I’ve been keeping my baby alive for about a year now. That has to be rewarded with a medal. Parenting is, in fact, an art form. You make mistakes and make stupid decisions, but it is only through these experiences and blunders that you grow as a parent.
So, in order to save you from some of the numerous mistakes I’ve made as a first-time parent, here are 11 things I’ve learnt in the previous year:
1. During the first few weeks, never leave the house without nursing pads.
Your body is attempting to determine how much milk your baby requires, and it tends to overestimate. At all hours of the day, you feel like a leaking faucet.
2. In the laundry, stay away from Velcro.
In the washing machine, those cute baby bibs you got at your shower turn into a nightmare of twisted Velcro hunks. Before chucking those bad boys in, do yourself a favour and fasten them. Better still, locate them quickly. Why don’t they make more snap-on bibs?
3. Bulb syringes are completely ineffective.
They don’t do anything to get the dirt out of your baby’s nose. They’re also a breeding ground for bacteria because they’re impossible to clean on the inside. Get yourself a NoseFrida. Also, get over your aversion to phlegm. As your infant grows, there will be lots more things to be disgusted by.
4. Before changing a dirty diaper, always remove Baby’s socks.
Wiggles and squirms are common in babies. Quite a bit. This is something I can assure you of. A poopy sock is the last thing anyone wants.
5. Buckle them into the car seat at least 20 minutes after they’ve eaten.
I had no idea how much babies vomit up. Don’t rush to feed your infant before rushing to get out of the house on time. Bring extra burp rags if you do.
6. It’s fine to do whatever you need to get some rest.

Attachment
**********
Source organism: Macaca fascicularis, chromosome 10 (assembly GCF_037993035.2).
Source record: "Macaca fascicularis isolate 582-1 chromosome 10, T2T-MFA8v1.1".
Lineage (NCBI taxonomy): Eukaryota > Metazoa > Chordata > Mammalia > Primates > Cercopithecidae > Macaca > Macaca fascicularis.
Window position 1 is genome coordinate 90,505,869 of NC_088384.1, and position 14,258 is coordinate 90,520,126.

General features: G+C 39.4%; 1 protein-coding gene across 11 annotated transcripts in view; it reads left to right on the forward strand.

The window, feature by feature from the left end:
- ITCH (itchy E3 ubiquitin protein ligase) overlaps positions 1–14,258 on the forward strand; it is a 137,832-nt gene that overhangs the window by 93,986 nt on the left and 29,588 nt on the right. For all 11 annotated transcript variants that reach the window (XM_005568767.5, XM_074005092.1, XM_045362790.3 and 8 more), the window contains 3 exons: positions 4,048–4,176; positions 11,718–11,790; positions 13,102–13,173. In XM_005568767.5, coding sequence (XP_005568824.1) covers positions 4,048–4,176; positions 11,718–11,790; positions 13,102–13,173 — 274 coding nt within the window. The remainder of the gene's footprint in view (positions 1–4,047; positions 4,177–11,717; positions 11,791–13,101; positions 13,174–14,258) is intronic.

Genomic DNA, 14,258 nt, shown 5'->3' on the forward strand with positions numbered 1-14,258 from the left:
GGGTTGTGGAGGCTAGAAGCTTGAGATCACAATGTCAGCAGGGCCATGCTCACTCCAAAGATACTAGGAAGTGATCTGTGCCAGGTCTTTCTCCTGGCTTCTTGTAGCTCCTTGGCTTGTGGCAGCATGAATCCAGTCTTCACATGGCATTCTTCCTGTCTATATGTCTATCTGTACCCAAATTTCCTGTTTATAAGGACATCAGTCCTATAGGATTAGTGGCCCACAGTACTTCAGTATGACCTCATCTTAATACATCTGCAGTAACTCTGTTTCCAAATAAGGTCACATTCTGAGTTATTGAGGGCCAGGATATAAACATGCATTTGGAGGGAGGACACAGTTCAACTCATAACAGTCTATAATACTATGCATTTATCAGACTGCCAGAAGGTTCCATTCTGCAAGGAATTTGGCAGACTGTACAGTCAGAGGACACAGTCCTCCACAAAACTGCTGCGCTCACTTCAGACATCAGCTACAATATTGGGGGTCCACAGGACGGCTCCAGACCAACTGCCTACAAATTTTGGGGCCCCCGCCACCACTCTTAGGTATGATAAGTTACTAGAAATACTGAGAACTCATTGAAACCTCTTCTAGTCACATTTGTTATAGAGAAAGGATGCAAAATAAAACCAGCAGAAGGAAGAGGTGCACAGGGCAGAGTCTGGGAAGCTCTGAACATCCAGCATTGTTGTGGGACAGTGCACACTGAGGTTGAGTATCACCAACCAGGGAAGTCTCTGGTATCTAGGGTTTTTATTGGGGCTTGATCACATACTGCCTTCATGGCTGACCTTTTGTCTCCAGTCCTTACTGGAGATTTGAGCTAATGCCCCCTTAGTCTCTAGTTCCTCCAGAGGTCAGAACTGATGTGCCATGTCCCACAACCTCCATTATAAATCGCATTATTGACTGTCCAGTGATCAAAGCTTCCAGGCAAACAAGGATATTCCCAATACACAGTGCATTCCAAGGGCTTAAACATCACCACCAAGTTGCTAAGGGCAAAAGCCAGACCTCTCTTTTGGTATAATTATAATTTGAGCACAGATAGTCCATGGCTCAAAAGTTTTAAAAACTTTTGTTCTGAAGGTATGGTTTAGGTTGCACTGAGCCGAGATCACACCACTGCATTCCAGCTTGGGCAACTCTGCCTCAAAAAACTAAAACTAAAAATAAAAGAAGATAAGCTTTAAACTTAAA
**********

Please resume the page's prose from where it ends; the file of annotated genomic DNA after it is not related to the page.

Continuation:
You can keep your baby in your room or co-sleep with you for as long as you like. Don’t ruin a good thing if your baby sleeps better next to you in bed than in her cot.
7. Burp for 30 seconds extra if you think you’ve gotten all the burps out.
Nobody enjoys having a half gallon of baby puke dumped all over them after they’ve just been fed due to a stubborn air bubble.
8. Join a play group to get out of the house.
It is not for the development of your baby’s sociability. It’s for the sake of your own sanity. It’s also a fantastic chance to meet other new moms.
9. When your infant screams in Target, the vast majority of people will not blink.
It may make you feel self-conscious, but you’d be amazed how few other people are troubled by it.
10. There is no such thing as a correct answer.
Whatever your grandmother or four-kids-mother friend thinks. And if things don’t go as planned, you’ll know what to expect next time.
11. When the baby arrives, everything you think you know about parenting will be thrown out the window.
Do you think you know what gas discomfort is all about? Or perhaps newborn fevers? Or what to do with a newborn all day? Surprise! Life with a baby isn’t always what you expect. As a result, master the art of going with the flow.
- What do first time parents need to know?
Here are some basics to keep in mind:
– Before handling your baby, wash your hands (or use hand sanitizer).
– Support the head and neck of your child.
– Never shake your newborn, whether in play or in frustration.
– Make sure your child is safely secured in the carrier, stroller, or car seat.
- What do new parents struggle with the most?
New parents virtually uniformly mention lack of sleep, little or no sex, and conflict about shifting new responsibilities as relationship difficulties.
- What milestones occur during the first year of life?
Your baby will grow and develop at an incredible rate during the first year of life. By 5 to 6 months, her weight will have doubled, and by her first birthday, it will have tripled. And she’s always learning something new. Rolling over, sitting up, standing, and possibly walking are examples of major accomplishments known as developmental milestones.
- What questions do new parents have?
The following are some of the most often asked questions by new parents:
– How long do you think I’ll be in the hospital?
– What happens once I’m released from the hospital?
– I’m not sure how I’m going to get my baby home.
– What if my child requires special attention?
– What is the source of my baby’s crying?
– What can I do about my crying baby?
– What is colic, and how can I deal with it?
– What is the best way to change my baby’s diaper?